Will you do a full Ironman this year?

There’s a small chance I might do a full, but if I do it will be right at the back end of year. The focus is doing as well as I can in these races and then building for the 70.3 World Championships.

After so many years of intense ITU and Olympic racing, it has to be a nice mental break to do something with different tasks for your mind and body.

Yeah, for sure. I’ve been to three Olympics and the (ITU) World Series for eight years. I’ve been focused on trying to win two Olympic Games. That’s eight years of focusing on the same kind of thing. It’s really, really nice to have a different focus, to travel to different places and just enjoy doing a different discipline, really.

What ways do you look to unwind amid all your training? Do you have certain restaurants or coffee shops you look for while traveling?

I like to read. I guess that’s the only thing that’s constant. I’m not too fussy about food or anything. I like to do a bit of training the day before races but not much else… I drink tea but not coffee. 

What sort of genre do you like to read most?

I can read anything… fiction, historical fiction, to factual stuff, economics, politics, biographies. The one thing I don’t read so much anymore is sports biographies (laughs). 

What kind of historical fiction do you like best?

I’ve read a lot of historical fiction about Vikings and British history, the Tudors and just after the Tudors.

Photo by Richard Baybutt

How has the dynamic with your brother, Jonathan, changed now that you’re pursuing long-course?

We still do most of our training together. On a normal week, we’re still turning up doing the same swim sessions. We’re still doing easy rides and easy runs together. Just my run and bike sessions have been a bit different. It’s good. I think again probably quite nice to have a change for him as well.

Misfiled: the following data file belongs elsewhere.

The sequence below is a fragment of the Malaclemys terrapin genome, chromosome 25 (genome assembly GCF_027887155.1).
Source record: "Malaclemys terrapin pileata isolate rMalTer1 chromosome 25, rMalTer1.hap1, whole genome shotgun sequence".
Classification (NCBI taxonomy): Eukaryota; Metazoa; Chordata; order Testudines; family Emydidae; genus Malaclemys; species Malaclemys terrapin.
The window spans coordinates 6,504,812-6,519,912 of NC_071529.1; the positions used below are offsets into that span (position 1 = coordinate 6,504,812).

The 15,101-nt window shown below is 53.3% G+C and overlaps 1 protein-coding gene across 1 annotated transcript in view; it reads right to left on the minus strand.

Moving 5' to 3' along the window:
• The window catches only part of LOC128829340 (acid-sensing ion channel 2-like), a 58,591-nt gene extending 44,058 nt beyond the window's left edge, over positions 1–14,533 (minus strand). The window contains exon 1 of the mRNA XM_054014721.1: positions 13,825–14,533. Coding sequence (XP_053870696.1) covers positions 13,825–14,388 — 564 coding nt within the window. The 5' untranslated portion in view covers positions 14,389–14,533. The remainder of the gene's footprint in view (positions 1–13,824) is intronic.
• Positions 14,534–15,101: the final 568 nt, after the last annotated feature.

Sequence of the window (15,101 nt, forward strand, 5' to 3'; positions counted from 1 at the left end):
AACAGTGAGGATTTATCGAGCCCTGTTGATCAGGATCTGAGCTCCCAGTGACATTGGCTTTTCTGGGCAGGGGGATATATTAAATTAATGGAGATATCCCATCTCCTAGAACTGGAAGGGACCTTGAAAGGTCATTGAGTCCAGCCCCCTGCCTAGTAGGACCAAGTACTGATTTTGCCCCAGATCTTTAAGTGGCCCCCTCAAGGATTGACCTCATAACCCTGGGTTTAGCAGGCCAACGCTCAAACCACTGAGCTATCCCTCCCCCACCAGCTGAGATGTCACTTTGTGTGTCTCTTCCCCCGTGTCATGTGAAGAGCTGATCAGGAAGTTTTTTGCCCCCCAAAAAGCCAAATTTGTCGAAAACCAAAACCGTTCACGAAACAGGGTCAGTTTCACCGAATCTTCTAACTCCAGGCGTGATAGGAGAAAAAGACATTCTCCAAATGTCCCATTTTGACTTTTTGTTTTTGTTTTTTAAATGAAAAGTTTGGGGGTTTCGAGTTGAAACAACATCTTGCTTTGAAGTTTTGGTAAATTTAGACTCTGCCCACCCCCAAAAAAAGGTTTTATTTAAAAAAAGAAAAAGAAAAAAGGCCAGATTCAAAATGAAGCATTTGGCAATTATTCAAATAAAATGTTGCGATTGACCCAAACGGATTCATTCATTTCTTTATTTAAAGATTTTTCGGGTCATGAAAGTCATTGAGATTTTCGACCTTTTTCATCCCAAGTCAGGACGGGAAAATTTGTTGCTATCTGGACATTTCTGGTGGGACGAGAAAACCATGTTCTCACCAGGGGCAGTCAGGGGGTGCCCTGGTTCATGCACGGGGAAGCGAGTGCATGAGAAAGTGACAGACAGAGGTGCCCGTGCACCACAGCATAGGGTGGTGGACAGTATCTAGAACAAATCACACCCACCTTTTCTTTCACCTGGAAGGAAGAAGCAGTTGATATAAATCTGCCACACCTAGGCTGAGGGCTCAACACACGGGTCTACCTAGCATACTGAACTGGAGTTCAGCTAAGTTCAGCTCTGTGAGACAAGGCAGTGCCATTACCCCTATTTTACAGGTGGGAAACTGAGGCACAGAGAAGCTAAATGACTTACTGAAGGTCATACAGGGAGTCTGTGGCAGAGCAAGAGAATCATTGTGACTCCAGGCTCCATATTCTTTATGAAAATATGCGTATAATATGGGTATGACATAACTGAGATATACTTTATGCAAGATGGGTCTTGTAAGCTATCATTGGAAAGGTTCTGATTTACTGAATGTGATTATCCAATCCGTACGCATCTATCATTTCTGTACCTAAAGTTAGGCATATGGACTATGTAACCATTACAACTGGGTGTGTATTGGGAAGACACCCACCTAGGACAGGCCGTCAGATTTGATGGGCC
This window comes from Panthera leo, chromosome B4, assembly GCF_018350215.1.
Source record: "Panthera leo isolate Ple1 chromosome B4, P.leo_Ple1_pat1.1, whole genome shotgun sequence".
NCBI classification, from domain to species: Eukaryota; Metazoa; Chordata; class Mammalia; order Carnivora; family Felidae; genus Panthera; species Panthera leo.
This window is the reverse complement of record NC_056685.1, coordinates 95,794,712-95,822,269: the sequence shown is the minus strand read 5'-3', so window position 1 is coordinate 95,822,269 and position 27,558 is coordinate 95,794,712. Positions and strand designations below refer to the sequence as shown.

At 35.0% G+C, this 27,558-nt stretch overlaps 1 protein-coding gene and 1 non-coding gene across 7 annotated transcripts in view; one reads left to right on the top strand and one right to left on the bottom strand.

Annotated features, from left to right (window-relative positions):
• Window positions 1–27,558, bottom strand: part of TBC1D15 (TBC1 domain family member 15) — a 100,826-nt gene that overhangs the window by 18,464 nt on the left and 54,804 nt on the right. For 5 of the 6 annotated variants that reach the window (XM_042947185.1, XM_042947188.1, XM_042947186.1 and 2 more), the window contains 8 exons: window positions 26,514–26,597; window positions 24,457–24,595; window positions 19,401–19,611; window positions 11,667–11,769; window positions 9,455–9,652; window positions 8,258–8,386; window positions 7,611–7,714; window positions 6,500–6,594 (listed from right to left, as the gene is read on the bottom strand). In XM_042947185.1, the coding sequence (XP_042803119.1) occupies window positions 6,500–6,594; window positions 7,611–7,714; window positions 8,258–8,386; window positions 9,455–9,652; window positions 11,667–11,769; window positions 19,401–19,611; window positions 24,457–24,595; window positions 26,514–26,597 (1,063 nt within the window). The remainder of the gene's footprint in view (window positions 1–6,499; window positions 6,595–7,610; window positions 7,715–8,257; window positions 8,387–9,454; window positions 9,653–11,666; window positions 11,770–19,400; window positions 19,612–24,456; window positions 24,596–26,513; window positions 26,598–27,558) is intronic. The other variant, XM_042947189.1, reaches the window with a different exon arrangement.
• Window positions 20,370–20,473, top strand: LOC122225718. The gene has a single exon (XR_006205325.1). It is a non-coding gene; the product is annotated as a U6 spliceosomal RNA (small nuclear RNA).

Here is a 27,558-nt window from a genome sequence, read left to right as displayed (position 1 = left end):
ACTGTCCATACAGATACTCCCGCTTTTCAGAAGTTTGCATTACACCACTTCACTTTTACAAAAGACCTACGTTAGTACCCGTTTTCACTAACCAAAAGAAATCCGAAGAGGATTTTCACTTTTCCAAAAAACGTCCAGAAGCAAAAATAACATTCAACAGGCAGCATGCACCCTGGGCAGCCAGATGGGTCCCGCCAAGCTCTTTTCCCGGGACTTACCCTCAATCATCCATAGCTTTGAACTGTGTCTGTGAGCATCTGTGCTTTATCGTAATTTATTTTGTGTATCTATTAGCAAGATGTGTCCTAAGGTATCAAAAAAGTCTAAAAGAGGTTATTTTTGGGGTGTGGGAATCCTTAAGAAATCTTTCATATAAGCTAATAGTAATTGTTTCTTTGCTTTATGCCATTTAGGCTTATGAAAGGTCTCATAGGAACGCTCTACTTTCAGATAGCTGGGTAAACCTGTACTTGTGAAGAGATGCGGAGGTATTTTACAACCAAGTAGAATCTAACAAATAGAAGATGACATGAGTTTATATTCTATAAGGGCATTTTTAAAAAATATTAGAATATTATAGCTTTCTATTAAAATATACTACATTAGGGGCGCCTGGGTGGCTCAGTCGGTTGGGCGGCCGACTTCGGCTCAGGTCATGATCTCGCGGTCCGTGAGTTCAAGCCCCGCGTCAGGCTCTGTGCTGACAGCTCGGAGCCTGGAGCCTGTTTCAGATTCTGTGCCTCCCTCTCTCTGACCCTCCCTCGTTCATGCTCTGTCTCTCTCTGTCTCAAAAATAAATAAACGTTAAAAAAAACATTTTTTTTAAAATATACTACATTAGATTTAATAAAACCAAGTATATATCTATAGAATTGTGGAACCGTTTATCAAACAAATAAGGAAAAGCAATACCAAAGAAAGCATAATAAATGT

What do you like about eTap on the triathlon bike?

I absolutely love eTap on the aero bike. It’s a game changer being able to change (gears) from both hand positions. Back in the old days, you’re on a hill and down on the bulls (base bar) and you can’t change your gear. It’s revolutionary. The aero integration as well—you’re seeing these cable-less bikes, which is so cool.

Have you always not shaved your legs? That’s kind of rare.

I’ve never shaved my legs.

Is there a reason?

I don’t know…. When I was first starting off in triathlon, all my mates were like, ‘oh, you have to shave your legs.’ But I never got into it. At some point I’m going to have to go into a wind tunnel and really focus on making myself as aero as possible and see if it has an advantage or not (laughs).

Triathletes turn three sports into one as all around athletes. Is there another sport you think really represents the best athletes in the world? What sports requires the most of all-around athletic ability?

I have a lot of respect for a lot of different sports. My natural leaning is toward endurance sports because endurance sports for me is really what sport is about… But, that said, I can’t imagine being able to put everything into a 10 second race. I have a lot of respect for that. I have a lot of respect for people where there’s a real skill aspect to the sport as well. Tennis is an example where there’s some kind of fitness in there, the athletic ability, and the hand-eye coordination… In terms of endurance sports… for pure engine ability you can’t look away from cycling the guys who climb and 10km runners…. Watching cycling is incredible.

You had a good mix of sports there.

It’s not really one question, is it? That’s a difficult one.

Follow @alistair.brownlee on Instagram and @AliBrownleetri on Twitter

All Stories